Skip to main content

It's On Us

It's On Us SU logo

It’s On Us is a national campaign and cultural movement aimed at fundamentally shifting the way we think about sexual assault, developed by the Center for American Progress with the White House. Syracuse University has signed on to become a campus partner in this campaign. The campaign invites everyone to step up and realize that the solution begins with us, and a declaration that sexual assault isn't just an issue involving a victim and a perpetrator, but one in which we all have a role to play to prevent it. 

It's On Us: To Be Prosocial Bystanders

With the empowered bystander approach, rather than focusing on men as potential perpetrators of violence, or women as victims or potential targets of abuse, the focus is on men and women and transgender individuals as prosocial bystanders who intervene in the face of abusive or harassing behavior, as well as provide support and assistance to their peers. 

Here at Syracuse University, interactive dialogue is at the heart of the Empowered Bystander approach to prevention education.  Through dialogue, we can work toward creating a culture that recognizes and supports the role of each individual community member in reducing sexual violence, harassment and abuse.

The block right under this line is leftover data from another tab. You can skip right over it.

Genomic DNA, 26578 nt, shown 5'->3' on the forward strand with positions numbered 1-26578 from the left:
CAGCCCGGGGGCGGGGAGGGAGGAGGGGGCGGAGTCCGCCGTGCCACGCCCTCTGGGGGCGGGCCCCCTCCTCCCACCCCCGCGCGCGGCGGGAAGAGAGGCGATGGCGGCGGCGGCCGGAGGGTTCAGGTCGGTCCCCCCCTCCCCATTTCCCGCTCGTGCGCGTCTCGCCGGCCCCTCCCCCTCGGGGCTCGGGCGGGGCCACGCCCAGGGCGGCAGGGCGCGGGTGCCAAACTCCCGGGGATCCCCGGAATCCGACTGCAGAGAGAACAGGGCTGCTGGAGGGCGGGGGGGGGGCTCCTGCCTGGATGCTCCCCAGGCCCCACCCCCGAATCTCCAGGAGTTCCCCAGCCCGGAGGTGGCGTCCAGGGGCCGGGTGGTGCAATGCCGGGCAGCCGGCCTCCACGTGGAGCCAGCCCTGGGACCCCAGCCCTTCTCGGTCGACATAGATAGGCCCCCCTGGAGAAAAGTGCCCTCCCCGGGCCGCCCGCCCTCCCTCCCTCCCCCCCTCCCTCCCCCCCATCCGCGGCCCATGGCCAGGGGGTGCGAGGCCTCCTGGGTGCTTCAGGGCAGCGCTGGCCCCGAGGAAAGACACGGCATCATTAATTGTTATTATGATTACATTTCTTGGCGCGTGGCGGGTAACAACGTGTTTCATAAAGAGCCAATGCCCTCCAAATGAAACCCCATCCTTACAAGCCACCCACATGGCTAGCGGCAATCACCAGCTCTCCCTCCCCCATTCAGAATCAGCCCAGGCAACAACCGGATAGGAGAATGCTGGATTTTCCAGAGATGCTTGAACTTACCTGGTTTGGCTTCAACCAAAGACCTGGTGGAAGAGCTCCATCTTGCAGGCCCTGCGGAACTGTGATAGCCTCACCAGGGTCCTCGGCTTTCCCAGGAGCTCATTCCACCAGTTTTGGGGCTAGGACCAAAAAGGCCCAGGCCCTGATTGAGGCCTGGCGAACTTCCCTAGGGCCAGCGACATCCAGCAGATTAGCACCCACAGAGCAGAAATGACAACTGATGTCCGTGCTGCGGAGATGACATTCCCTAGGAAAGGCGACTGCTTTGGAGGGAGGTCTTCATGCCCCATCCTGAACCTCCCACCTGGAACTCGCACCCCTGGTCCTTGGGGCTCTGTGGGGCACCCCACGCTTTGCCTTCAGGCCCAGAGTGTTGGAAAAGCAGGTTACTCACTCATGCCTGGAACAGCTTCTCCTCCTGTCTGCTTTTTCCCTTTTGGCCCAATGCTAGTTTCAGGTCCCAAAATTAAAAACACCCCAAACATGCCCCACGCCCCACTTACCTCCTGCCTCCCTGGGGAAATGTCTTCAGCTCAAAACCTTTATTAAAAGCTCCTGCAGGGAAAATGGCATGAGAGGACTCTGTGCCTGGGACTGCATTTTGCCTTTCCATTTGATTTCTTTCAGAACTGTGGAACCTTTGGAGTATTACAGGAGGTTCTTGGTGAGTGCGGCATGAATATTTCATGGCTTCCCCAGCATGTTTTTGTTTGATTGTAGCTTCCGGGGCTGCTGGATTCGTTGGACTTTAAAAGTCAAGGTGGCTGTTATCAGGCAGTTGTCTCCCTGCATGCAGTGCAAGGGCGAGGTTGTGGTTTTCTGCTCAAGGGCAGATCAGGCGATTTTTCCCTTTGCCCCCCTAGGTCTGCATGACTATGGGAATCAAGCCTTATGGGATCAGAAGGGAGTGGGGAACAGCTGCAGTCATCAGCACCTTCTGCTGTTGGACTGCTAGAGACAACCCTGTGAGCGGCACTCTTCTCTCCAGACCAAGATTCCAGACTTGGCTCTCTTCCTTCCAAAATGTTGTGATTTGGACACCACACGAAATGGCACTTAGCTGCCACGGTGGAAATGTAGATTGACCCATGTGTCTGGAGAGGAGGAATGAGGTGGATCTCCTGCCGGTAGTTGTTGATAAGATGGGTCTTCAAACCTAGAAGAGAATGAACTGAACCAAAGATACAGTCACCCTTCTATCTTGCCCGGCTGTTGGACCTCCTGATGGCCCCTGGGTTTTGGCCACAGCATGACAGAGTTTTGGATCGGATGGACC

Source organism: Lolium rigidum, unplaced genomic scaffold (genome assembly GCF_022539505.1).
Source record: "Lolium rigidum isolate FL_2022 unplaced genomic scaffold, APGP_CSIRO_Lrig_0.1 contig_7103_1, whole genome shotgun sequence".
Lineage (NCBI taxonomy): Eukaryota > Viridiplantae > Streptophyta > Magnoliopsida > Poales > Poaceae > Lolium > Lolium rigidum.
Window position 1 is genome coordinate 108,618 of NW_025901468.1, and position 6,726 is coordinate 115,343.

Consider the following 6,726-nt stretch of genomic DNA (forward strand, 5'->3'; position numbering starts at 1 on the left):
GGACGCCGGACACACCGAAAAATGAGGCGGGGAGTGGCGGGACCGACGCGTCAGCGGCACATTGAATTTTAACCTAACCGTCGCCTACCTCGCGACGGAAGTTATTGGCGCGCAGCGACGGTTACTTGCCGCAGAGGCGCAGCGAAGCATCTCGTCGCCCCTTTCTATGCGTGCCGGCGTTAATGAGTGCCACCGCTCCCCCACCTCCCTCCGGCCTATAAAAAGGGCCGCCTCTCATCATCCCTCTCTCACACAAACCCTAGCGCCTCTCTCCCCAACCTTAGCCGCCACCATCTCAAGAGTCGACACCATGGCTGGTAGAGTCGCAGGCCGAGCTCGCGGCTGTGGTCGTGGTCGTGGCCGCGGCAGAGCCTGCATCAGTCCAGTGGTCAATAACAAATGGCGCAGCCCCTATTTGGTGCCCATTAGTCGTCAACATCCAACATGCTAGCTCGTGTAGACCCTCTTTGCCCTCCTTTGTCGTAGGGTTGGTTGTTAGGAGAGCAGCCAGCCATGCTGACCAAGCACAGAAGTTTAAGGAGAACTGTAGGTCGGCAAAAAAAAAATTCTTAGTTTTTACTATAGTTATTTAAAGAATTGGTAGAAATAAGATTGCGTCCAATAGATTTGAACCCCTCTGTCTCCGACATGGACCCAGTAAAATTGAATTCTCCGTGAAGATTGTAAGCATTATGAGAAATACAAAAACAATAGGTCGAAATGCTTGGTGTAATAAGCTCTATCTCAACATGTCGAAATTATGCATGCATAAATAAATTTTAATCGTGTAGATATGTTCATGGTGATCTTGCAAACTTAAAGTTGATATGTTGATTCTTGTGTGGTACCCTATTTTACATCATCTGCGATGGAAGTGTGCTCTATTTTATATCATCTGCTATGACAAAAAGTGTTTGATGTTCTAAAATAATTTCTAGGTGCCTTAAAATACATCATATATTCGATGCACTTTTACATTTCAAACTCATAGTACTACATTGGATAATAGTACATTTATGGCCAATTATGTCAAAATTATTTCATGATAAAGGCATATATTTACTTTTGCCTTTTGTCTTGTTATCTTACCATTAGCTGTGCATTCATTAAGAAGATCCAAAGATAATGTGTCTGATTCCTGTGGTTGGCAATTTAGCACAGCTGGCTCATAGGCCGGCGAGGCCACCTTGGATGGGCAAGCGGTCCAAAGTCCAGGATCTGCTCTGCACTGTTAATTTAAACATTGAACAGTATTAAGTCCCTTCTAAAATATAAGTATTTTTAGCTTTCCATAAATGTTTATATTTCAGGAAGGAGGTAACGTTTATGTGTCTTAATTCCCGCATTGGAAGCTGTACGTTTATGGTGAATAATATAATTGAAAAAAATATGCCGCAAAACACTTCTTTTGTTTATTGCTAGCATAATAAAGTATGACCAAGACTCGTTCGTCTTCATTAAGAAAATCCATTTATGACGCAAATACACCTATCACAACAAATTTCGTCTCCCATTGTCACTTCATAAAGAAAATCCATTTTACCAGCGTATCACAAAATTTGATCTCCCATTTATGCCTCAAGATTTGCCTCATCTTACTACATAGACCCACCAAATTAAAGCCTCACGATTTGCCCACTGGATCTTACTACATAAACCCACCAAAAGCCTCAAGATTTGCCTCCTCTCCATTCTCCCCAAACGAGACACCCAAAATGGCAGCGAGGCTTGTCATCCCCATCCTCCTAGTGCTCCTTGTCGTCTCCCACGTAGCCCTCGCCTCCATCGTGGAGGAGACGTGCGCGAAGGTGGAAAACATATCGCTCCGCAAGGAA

The main goal of the empowered bystander approach is to change behaviors and actually prevent violent incidents before they occur.  To accomplish this goal, the we have four primary aims:

  1. Raise awareness of behaviors that can be defined as verbal, emotional, physical, and sexual abuse;
  2. Challenge mainstream messages about gender, sex, and violence;
  3. Create a safe environment for dialogue among men, women and transgender individuals, so that students may share their opinions and experiences; and
  4. Inspire leadership by empowering participants with concrete options to effect change in their respective communities and in their own lives.

It's On Us: To Be SU.R.E. We've Got Consent

Got Consent? Be SU.R.E. logo

The Got Consent? Be SU.R.E. (Shared Understanding, Respectful, Enthusiastic) campaign aims to help students understand what consent is, what it is not, why you need it (including campus policy education), and how to ask for it. The campaign also addresses myths and misperceptions about what consent is and knowing when you have it, and approaches sexuality from a sex-positive approach.  The campaign is a collaboration of the Office of Health Promotion staff and peer educators and Hill Communications (a student-run public relations firm in the Newhouse School for Public Communications).